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Samish Public Health News Release

Join the Fight!  Protect Yourself and Others with a Flu Shot!

For Samish Tribal Members who haven’t already done so, October is a great time to get this year’s seasonal flu vaccine!  The CDC recommends everyone 6 months of age and older get a flu vaccine.  Yearly vaccination is the single best way to protect yourself and your loved ones from seasonal influenza.

For the 2016-2017 flu season, the CDC recommends only the use of the flu shot.  The nasal spray flu vaccine is not recommended because of its lack of effectiveness.  Some of the other vaccine choices available this flu season include:

  • 1) Trivalent vaccines (protect against three flu viruses): The traditional standard-dose vaccine (one can be given with a jet injector for persons’ age 18 to 64 years); a high dose vaccine for people 65 and older which quadruples protection; an egg-free vaccine for those 18 year through 64 years with egg allergies; and new this season, a vaccine with an adjuvant ingredient that helps create a stronger immune response for those 65 and older.
  •  2) Quadrivalent vaccines (protect against four flu viruses):  An intra-dermal vaccine with a much smaller needle for people 18 through 64 years of age; and, a vaccine containing virus grown in cell culture approved for those 4 years of age and older which is new this season. There is no preference for one vaccine over the other.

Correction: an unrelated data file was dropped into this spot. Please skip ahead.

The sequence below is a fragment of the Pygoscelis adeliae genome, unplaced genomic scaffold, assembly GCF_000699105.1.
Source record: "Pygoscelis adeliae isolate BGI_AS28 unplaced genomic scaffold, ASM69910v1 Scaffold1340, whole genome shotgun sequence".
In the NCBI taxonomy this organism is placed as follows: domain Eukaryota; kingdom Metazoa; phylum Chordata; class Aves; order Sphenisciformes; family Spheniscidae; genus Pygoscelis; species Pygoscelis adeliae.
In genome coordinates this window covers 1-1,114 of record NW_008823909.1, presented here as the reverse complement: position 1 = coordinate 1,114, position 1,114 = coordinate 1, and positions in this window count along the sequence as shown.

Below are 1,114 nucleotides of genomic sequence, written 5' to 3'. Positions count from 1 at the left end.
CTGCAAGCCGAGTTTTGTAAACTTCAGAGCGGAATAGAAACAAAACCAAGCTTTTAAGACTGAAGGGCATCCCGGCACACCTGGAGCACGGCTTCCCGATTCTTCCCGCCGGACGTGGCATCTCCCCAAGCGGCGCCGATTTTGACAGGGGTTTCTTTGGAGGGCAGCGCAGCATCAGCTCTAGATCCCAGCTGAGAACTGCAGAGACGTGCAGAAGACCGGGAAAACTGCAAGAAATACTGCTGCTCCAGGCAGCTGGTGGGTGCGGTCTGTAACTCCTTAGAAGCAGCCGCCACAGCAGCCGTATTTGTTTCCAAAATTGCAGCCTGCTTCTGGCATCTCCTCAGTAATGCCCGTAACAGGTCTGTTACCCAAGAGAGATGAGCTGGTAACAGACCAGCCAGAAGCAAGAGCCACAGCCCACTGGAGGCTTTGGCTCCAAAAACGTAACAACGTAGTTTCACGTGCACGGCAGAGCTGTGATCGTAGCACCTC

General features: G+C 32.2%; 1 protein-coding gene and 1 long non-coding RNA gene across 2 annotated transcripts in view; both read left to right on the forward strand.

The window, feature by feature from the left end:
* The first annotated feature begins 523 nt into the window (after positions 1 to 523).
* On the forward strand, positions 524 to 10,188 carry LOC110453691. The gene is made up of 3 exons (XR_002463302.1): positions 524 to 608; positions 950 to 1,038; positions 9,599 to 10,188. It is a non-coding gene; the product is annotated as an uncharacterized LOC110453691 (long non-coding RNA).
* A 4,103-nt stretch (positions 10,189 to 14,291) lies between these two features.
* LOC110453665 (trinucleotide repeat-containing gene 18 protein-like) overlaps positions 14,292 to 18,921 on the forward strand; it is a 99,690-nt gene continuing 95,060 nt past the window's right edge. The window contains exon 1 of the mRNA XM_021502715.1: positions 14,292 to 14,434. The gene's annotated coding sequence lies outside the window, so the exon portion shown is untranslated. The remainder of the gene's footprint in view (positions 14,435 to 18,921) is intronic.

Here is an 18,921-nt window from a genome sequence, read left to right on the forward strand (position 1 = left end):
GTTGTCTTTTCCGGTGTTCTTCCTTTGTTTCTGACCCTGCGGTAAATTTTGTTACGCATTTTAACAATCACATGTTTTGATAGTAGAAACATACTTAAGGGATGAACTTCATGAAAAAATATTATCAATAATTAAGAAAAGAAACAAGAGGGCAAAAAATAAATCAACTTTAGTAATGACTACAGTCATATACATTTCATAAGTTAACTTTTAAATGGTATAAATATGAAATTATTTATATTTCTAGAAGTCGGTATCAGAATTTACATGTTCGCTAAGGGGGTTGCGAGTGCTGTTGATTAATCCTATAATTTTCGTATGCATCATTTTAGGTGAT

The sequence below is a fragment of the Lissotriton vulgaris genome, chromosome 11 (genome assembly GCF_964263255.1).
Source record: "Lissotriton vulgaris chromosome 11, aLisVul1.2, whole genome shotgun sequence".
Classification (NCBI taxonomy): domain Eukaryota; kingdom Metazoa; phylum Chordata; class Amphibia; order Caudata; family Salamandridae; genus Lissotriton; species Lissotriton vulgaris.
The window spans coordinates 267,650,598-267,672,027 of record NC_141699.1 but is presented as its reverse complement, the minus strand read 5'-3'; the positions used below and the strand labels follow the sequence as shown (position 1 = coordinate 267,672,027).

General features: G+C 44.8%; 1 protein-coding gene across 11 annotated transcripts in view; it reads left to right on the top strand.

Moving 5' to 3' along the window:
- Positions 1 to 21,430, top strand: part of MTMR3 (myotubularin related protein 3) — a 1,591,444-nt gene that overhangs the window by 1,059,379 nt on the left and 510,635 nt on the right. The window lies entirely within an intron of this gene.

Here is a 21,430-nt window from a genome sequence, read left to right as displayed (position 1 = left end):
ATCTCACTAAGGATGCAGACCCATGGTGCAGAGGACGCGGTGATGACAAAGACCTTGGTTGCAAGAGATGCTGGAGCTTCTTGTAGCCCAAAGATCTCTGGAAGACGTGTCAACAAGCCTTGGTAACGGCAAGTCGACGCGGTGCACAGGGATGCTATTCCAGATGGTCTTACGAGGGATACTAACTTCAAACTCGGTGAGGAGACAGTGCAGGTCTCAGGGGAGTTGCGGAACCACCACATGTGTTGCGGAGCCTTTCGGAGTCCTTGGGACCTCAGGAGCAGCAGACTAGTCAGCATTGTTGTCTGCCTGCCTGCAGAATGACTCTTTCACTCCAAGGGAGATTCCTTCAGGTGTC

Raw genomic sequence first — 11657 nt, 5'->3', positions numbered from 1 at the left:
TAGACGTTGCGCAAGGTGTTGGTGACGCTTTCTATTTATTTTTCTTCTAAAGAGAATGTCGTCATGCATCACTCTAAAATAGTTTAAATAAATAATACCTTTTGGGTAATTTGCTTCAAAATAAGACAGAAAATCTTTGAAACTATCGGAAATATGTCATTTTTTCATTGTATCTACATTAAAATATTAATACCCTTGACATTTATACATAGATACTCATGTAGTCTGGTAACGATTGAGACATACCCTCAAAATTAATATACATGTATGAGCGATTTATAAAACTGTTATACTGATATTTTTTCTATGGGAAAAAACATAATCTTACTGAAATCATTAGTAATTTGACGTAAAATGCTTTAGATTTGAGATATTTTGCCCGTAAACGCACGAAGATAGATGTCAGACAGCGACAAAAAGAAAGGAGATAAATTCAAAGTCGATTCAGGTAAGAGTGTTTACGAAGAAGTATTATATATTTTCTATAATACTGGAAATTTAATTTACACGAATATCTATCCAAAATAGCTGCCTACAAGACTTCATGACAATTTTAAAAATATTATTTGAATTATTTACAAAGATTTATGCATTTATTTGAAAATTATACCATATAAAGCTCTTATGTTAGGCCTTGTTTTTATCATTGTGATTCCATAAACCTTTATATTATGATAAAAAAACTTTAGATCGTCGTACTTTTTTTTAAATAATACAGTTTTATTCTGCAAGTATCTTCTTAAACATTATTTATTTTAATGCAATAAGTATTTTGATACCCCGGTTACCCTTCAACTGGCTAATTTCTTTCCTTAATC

Should you have questions about which vaccine is best for you, talk to your doctor or health care professional.

Other flu prevention strategies include washing your hands often with soap and water or using an alcohol-based hand sanitizer, covering coughs, avoiding touching your eyes nose and mouth, staying home when sick and keeping away from ill people.

Certain groups of people are especially encouraged to get vaccinated because they are at higher risk of having flu complications.  These include young children, Elders (65 and older), pregnant women, people with certain chronic medical conditions like asthma, diabetes or heart and lung disease, health care workers, people who live with or care for high risk individuals; those who have close contact with babies under 6 months of age – too young to receive the flu vaccine; and, American Indians and Alaska Natives, who are more likely to get seriously ill from the flu compared to the general population.

For people who are sick with the flu, the CDC recommends the use of antiviral medications for the treatment and prevention of influenza.  Prompt treatment with antivirals begun within 48 hours of getting sick can make the illness milder and shorten the time you are sick.  If you have any flu-like symptoms such as fever/chills, sore throat, muscle aches, fatigue, cough, headache, runny or stuffy nose contact your health care provider to see if antiviral medications can make you feel better faster.

The cost of the flu vaccine is typically covered by Medicare, Medicaid, most health insurance providers and by Samish Contract Health. The information in this report has been compiled from the CDC and various other relevant government agencies and is not a substitute for the advice of a qualified professional health-care provider.

To find a flu vaccine in your area: http://www.lung.org/lung-health-and-diseases/lung-disease-lookup/influenza/find-a-flu-shot.html.

For more information about the 2016-2017 seasonal flu, please visit: www.flu.gov or http://www.cdc.gov/features/flu/index.html.

Mitch Markovich, RN
Samish Public Health Services
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